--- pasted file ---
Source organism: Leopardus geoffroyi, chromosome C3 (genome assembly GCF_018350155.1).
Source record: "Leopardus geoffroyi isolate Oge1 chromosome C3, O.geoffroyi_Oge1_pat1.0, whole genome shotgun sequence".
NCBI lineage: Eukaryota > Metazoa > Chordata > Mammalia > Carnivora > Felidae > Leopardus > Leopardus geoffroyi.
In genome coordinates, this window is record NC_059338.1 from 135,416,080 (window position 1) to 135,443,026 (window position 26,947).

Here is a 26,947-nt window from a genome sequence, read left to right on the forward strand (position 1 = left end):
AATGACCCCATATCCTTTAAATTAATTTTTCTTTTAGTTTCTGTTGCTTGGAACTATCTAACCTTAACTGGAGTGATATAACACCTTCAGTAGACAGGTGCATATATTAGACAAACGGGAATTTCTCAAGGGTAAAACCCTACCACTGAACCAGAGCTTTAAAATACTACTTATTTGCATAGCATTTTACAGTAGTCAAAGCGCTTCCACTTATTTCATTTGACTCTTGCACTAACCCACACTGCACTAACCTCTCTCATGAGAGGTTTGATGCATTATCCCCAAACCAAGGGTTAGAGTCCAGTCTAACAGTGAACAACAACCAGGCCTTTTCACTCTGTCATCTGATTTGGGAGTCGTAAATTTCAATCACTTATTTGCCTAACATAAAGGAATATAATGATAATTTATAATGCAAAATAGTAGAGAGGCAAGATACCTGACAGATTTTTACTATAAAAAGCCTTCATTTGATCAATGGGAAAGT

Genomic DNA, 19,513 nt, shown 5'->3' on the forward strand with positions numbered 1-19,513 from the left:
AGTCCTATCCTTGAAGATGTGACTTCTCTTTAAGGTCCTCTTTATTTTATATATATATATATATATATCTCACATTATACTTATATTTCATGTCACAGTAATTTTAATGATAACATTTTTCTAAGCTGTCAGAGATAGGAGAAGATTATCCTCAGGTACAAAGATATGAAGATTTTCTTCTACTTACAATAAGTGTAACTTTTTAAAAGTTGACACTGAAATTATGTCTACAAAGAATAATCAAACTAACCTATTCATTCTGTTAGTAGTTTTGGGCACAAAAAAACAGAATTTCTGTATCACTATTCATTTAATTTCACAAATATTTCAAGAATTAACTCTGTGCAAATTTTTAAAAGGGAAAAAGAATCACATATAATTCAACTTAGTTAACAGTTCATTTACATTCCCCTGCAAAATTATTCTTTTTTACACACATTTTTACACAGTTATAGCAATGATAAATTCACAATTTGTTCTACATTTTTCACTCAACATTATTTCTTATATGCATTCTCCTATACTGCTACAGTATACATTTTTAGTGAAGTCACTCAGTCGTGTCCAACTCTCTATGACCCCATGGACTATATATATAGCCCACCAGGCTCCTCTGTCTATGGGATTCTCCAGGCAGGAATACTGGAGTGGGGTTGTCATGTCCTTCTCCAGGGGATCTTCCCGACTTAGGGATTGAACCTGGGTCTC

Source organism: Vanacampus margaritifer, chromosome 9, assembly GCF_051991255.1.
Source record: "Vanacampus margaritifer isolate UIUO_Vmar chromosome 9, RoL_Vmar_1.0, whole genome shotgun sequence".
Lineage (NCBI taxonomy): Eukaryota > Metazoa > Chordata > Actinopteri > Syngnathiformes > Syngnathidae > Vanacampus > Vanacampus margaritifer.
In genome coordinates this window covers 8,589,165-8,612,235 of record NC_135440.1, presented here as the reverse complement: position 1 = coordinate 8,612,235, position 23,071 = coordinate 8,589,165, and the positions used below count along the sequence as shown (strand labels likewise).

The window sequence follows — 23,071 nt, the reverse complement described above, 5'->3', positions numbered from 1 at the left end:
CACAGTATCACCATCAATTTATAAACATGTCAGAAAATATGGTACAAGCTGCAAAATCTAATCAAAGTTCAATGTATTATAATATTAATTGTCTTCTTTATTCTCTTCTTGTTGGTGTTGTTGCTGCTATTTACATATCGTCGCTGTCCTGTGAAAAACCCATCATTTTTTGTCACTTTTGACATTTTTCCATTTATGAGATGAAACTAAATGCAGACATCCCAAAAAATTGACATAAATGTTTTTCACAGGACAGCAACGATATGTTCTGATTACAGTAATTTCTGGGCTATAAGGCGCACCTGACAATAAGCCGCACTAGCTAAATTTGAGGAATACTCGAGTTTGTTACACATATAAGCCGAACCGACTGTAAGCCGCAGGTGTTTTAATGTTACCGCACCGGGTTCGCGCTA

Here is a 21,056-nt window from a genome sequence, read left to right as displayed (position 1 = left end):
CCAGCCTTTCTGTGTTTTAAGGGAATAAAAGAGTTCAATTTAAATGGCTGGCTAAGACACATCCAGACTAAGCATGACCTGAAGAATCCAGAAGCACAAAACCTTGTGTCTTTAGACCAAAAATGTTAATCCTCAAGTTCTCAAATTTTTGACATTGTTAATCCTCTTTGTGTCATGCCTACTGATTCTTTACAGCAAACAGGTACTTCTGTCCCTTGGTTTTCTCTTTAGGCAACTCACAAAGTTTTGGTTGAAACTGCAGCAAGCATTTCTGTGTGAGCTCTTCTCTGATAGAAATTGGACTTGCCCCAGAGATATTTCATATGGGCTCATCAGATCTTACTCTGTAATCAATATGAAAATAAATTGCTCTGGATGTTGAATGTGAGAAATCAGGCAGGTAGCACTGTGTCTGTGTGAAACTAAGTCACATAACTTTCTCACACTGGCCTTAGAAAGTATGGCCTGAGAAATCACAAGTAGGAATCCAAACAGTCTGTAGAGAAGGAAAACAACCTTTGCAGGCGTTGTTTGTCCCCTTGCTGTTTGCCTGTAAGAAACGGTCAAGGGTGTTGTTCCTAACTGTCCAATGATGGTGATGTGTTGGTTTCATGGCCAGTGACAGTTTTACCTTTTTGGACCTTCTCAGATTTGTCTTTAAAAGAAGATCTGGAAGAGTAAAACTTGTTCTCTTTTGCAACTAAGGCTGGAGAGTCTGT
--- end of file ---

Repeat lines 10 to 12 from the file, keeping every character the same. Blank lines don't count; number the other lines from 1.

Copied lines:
Source record: "Vanacampus margaritifer isolate UIUO_Vmar chromosome 9, RoL_Vmar_1.0, whole genome shotgun sequence".
Lineage (NCBI taxonomy): Eukaryota > Metazoa > Chordata > Actinopteri > Syngnathiformes > Syngnathidae > Vanacampus > Vanacampus margaritifer.
In genome coordinates this window covers 8,589,165-8,612,235 of record NC_135440.1, presented here as the reverse complement: position 1 = coordinate 8,612,235, position 23,071 = coordinate 8,589,165, and the positions used below count along the sequence as shown (strand labels likewise).